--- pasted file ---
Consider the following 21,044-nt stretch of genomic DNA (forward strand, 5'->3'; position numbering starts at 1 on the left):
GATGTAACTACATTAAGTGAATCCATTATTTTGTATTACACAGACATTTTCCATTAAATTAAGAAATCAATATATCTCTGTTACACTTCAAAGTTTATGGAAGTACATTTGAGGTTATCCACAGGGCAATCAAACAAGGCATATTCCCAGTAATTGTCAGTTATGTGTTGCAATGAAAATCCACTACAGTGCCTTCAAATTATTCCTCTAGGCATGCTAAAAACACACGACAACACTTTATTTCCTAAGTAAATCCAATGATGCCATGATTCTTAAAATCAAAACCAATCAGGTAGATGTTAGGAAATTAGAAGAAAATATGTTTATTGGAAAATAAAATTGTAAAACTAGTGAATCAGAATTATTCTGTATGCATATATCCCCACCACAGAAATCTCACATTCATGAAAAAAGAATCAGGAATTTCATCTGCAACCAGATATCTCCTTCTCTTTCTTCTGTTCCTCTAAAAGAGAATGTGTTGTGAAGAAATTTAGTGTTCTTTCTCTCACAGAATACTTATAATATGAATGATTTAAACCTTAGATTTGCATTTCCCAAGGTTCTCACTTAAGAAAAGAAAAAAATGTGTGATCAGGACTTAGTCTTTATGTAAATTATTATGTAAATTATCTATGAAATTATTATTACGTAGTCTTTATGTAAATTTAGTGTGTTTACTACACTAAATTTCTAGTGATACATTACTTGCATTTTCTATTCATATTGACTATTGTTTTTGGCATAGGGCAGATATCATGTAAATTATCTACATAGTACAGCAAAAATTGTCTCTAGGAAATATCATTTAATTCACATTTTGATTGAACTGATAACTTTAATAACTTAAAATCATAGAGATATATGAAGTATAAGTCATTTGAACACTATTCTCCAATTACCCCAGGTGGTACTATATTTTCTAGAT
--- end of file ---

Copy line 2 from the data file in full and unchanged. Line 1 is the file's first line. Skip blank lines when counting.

GATGTAACTACATTAAGTGAATCCATTATTTTGTATTACACAGACATTTTCCATTAAATTAAGAAATCAATATATCTCTGTTACACTTCAAAGTTTATGGAAGTACATTTGAGGTTATCCACAGGGCAATCAAACAAGGCATATTCCCAGTAATTGTCAGTTATGTGTTGCAATGAAAATCCACTACAGTGCCTTCAAATTATTCCTCTAGGCATGCTAAAAACACACGACAACACTTTATTTCCTAAGTAAATCCAATGATGCCATGATTCTTAAAATCAAAACCAATCAGGTAGATGTTAGGAAATTAGAAGAAAATATGTTTATTGGAAAATAAAATTGTAAAACTAGTGAATCAGAATTATTCTGTATGCATATATCCCCACCACAGAAATCTCACATTCATGAAAAAAGAATCAGGAATTTCATCTGCAACCAGATATCTCCTTCTCTTTCTTCTGTTCCTCTAAAAGAGAATGTGTTGTGAAGAAATTTAGTGTTCTTTCTCTCACAGAATACTTATAATATGAATGATTTAAACCTTAGATTTGCATTTCCCAAGGTTCTCACTTAAGAAAAGAAAAAAATGTGTGATCAGGACTTAGTCTTTATGTAAATTATTATGTAAATTATCTATGAAATTATTATTACGTAGTCTTTATGTAAATTTAGTGTGTTTACTACACTAAATTTCTAGTGATACATTACTTGCATTTTCTATTCATATTGACTATTGTTTTTGGCATAGGGCAGATATCATGTAAATTATCTACATAGTACAGCAAAAATTGTCTCTAGGAAATATCATTTAATTCACATTTTGATTGAACTGATAACTTTAATAACTTAAAATCATAGAGATATATGAAGTATAAGTCATTTGAACACTATTCTCCAATTACCCCAGGTGGTACTATATTTTCTAGAT